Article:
ForConstructionPros.com Online Exclusive

A Conversation with Rob Quigley, Design Architect for the San Diego Central Library

The new San Diego Central Library is an epic accomplishment in concrete construction. The architectural cast-in-place concrete building includes several unique concrete features such as a 46-foot-tall and 70-foot-wide concrete gravity arch and a cantilever roof structure. The vision behind the building comes from award-winning architect Rob Quigley, who has been designing structures from his San Diego architecture and planning firm since the early 1970s. Concrete subcontractor on the project, Morley Construction, brought Quigley’s vision to life with its concrete work.

Concrete Contractor spoke with Quigley about the Central Library and his work with Morley Construction.

Concrete Contractor: What did you want to give the people of San Diego with your library design?

Rob Quigley: San Diego is a city that doesn’t have a lot of infrastructure that people might take pride in. So the Central Library is a chance to do something that is useful to all San Diegans. My goal was to make something that enables the pursuit of culture and knowledge and that feels like it’s part of the city. Hopefully after it is built, people will feel like the Central Library has always been a part of the city.

CC: What does concrete offer as a building material?

RQ: I’ve been attracted to concrete for a number of years. We’ve done a lot of tilt-up innovation construction, which I find fascinating. Poured concrete has a sense of craft to it that you can’t get any other way – not from a steel building or a panelized building or a pre-fab concrete building. So the actual act of forming and pouring of the concrete is an attraction, of course it’s also one of the most difficult things to control. Secondly, inherent in the concrete is the option for thermal mass. We find, especially in this climate, that thermal mass is absolutely essential to making a building perform sustainably without using excessive energy.

CC: Can you highlight a few of the sustainable feature of the Central Library?

RQ: Mostly it has to do with sun control, so there’s an extensive system of perforated metal shades to shade the windows at the right time of the day. There’s a large dome over the reading room that is a shade structure that is carefully designed to let sun in at certain times of the day and shade the sun at other times of the day.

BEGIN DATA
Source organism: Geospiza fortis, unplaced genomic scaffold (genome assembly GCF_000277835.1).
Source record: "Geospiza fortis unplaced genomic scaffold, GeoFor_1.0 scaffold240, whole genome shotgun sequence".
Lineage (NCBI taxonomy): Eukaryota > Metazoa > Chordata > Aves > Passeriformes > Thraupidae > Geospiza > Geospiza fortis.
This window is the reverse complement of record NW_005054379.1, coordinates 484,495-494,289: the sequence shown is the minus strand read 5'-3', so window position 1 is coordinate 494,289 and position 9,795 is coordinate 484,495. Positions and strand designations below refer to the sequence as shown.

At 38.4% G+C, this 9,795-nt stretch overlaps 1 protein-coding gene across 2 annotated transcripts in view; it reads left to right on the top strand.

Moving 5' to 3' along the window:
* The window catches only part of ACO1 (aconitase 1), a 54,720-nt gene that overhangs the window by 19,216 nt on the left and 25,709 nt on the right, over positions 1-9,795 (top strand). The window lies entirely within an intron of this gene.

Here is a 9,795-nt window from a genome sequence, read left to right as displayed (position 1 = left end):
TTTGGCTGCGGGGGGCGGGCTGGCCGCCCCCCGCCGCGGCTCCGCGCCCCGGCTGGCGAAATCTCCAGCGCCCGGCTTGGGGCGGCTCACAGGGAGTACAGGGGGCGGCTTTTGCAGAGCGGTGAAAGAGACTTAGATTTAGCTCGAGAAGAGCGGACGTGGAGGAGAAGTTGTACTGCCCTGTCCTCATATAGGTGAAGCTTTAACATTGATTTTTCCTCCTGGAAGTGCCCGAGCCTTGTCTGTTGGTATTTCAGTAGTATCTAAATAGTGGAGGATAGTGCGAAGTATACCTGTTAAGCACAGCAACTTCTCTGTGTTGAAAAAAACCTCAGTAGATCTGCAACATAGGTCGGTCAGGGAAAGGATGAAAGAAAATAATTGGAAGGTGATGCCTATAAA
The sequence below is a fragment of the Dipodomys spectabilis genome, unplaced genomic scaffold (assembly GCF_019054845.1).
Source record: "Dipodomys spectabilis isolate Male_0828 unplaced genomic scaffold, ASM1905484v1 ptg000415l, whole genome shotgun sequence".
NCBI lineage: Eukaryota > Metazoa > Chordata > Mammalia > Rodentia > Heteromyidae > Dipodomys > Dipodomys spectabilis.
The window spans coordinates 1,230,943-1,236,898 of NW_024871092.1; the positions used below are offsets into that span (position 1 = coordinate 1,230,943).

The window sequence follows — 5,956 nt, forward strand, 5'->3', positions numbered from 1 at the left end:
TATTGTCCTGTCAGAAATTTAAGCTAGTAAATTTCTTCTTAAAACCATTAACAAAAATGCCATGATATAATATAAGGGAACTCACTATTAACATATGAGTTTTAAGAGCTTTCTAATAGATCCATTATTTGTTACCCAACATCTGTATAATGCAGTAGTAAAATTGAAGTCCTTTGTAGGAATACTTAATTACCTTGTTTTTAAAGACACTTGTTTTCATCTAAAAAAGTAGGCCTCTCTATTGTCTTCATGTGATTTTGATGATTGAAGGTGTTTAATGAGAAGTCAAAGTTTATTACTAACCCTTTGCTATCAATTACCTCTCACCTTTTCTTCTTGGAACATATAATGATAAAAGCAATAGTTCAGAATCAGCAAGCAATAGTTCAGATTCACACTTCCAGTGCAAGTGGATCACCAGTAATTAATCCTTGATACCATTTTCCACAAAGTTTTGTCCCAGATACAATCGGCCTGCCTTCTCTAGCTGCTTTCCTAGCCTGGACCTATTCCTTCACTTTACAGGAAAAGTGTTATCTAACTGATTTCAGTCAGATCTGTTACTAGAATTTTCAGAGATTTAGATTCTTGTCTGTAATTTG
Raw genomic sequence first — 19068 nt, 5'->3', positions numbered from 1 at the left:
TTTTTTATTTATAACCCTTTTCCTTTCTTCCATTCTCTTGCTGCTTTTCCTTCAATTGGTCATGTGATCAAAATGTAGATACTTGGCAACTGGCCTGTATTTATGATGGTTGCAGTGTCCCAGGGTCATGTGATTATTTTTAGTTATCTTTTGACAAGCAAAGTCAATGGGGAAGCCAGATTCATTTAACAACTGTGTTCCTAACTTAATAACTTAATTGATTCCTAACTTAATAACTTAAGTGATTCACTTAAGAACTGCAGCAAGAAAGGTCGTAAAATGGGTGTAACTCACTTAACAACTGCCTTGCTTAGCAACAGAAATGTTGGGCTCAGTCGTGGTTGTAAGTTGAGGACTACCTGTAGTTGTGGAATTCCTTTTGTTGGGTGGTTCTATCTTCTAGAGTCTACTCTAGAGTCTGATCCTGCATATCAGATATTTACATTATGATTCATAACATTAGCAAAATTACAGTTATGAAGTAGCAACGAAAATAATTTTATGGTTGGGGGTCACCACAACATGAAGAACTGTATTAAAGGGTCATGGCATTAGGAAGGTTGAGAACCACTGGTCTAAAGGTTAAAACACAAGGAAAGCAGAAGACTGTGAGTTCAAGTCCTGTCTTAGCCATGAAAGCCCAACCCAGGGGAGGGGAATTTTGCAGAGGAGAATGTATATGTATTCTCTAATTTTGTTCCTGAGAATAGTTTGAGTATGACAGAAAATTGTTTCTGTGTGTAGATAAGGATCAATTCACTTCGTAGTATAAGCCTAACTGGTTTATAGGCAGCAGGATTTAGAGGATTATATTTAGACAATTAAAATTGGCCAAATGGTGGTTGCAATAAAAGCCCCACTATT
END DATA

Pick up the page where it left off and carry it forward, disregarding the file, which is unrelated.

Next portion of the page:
CC: Can you share with me a handful of your favorite architectural structures?

RQ: My favorite, like every architect from this region, is the Salk Institute. The concrete there is remarkably evocative and beautiful, even after all these years since the building was constructed in the early 1960s. Other than that, my favorite concrete structures tend to be bridges, dams and other infrastructure, especially those built in the 1920s and 1930s. It was so refined in those days, and the imperfections really lend to the sense of craft and the poetry of the structure.

CC: What was your experience with concrete subcontractor Morley Construction on this project?

RQ: As an architect I’m used to working with subcontractors who aren’t particularly innovative. They might be good at their craft, meeting budgets and getting their work done on schedule, but you wouldn’t use the word ‘innovative’ to describe them. I found Morley especially innovative in helping us achieve our architectural goals. We used a structural type of cement to get a whiter color and it still wasn’t as white as I wanted but we didn’t have money to put in additives. Morley came up with this formliner that gave us that extra bit of white color to the concrete, and the results were phenomenal. Everyone talks about how wonderfully warm the concrete is. Another feature where Morley contributed an innovative solution was with our concern for craft. We didn’t want the building to look like it was made by robots, but by actual craftsmen. On the concrete columns throughout the building, Morley came up with a way to make a repetitive form for the columns, then rotate them every time to create the effect that every column was formed up differently and handcrafted. It’s very simple, but a brilliant idea that worked wonderfully.

Read more about the new San Diego Central Library in the profile of Morley Construction Company from the April/May 2012 issue of Concrete Contractor magazine.

Loading